A study just published in the US has suggested that teenagers are frequently more likely to see advertisements for alcoholic beverages than the adults they are targeted at.

The report, by the Center on Alcohol Marketing and Youth at Georgetown University, found that youths aged from between 12 and 20 see 45% more beer ads in magazines, and 27% more ads for liquor than adults 21 and older.

Jim O'Hara, the center's executive director, called for stricter monitoring of advertising by the alcohol industry. "America's parents should be disturbed by these findings," O'Hara said. "They aren't seeing these ads but their children are because that's where the industry is putting them -- in the magazines their children read."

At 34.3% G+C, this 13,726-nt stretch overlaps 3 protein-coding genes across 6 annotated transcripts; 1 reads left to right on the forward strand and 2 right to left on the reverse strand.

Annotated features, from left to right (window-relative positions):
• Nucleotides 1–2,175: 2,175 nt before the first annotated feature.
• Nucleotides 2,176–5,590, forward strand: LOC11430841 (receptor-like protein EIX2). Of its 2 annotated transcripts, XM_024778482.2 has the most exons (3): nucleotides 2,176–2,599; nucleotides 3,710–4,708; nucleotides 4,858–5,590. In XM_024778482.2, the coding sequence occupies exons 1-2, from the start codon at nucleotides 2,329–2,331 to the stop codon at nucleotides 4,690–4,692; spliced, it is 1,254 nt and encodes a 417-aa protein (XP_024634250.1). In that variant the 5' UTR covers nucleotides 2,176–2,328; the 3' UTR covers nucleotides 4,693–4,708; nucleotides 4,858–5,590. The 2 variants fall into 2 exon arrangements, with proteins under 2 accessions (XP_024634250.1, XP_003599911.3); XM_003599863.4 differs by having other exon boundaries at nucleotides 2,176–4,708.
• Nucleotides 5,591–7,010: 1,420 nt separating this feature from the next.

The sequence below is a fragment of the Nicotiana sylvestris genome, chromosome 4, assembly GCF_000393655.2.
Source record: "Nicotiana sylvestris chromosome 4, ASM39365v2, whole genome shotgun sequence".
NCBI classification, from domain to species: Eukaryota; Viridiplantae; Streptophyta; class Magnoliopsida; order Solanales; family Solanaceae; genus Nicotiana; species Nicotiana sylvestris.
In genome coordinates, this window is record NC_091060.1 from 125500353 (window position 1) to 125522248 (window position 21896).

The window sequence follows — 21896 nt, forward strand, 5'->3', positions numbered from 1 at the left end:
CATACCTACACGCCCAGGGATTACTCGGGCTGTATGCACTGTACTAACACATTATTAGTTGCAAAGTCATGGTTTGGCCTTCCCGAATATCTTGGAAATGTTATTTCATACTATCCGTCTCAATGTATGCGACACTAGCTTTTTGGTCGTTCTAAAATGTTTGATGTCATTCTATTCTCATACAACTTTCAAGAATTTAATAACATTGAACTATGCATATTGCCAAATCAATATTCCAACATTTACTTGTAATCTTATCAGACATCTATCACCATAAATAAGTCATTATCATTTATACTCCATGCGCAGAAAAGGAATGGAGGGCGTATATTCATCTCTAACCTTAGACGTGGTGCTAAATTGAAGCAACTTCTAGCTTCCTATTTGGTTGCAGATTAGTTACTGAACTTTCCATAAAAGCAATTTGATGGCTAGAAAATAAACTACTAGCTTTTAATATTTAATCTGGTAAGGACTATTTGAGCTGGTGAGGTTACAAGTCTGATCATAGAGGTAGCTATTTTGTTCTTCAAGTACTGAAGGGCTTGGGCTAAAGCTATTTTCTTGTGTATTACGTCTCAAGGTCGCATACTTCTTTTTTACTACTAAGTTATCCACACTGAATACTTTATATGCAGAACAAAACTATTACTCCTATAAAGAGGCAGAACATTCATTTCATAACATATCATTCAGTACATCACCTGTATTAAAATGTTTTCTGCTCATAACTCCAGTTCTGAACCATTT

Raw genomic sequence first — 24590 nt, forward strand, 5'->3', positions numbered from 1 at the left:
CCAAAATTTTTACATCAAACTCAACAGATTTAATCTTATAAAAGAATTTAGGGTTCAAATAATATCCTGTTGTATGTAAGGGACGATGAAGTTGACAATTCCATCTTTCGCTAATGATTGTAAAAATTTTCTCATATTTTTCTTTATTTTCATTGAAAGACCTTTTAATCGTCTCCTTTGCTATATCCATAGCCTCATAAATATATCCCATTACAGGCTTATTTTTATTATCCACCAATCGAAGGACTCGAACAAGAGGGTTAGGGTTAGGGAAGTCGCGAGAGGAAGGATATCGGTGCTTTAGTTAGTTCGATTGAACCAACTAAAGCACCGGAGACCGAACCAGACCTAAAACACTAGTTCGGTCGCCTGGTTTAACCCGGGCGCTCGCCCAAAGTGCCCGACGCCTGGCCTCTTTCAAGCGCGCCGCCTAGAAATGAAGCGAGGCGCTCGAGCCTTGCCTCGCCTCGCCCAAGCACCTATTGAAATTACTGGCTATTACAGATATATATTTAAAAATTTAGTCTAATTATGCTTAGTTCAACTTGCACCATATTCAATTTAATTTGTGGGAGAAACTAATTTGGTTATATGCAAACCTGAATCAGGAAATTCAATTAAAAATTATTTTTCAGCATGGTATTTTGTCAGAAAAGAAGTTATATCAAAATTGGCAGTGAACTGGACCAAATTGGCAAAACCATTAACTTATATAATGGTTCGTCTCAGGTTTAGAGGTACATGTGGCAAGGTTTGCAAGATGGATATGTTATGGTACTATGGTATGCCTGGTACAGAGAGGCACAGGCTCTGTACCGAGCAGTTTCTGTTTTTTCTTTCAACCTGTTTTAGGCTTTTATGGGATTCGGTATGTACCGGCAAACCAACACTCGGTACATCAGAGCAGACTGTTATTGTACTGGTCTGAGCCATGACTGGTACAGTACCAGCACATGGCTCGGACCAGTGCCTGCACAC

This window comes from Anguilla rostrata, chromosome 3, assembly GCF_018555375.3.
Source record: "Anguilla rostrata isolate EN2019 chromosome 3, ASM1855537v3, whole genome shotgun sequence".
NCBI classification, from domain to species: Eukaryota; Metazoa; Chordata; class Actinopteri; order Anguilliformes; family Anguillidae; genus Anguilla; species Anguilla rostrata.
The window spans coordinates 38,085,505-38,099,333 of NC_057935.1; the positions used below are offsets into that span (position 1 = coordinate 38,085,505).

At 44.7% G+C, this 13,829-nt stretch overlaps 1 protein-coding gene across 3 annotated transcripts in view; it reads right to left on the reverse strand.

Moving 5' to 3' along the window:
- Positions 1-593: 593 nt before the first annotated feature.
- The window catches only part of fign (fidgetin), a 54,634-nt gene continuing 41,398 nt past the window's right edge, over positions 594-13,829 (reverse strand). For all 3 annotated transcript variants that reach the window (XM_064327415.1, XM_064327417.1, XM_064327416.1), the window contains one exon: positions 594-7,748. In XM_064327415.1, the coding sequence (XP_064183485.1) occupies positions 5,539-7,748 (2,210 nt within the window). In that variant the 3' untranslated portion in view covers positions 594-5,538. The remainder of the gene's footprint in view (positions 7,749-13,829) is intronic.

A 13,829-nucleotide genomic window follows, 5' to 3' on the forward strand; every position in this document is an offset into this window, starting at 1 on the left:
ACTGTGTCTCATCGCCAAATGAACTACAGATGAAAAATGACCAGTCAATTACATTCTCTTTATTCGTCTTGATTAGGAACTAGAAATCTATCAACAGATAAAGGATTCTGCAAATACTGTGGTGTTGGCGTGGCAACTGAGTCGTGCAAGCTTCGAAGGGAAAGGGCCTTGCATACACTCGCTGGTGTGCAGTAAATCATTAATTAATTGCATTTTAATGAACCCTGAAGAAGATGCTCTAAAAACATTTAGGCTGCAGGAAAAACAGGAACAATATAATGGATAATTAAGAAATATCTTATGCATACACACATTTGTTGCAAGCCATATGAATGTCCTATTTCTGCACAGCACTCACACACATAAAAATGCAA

However, industry executives rejected the findings and questioned the methodology behind them. Dan Tearno, the vice president for corporate affairs at Heineken USA, said the definition of a youth-oriented magazine used in the study was much too strict. He said Heineken only advertises in magazines that have audiences who are, mostly, old enough to drink but the research group considered many of these to be significantly aimed at readers younger than 21.

O'Hara said the findings would be sent to the Federal Trade Commission (FTC) which would be asked to look again at the issue of advertising regulation. In 1999, the FTC reported to Congress on the issue of alcohol advertising following public concern over its role in encouraging underage drinking. The FTC recommended that the industry tighten up its self-regulatory guidelines.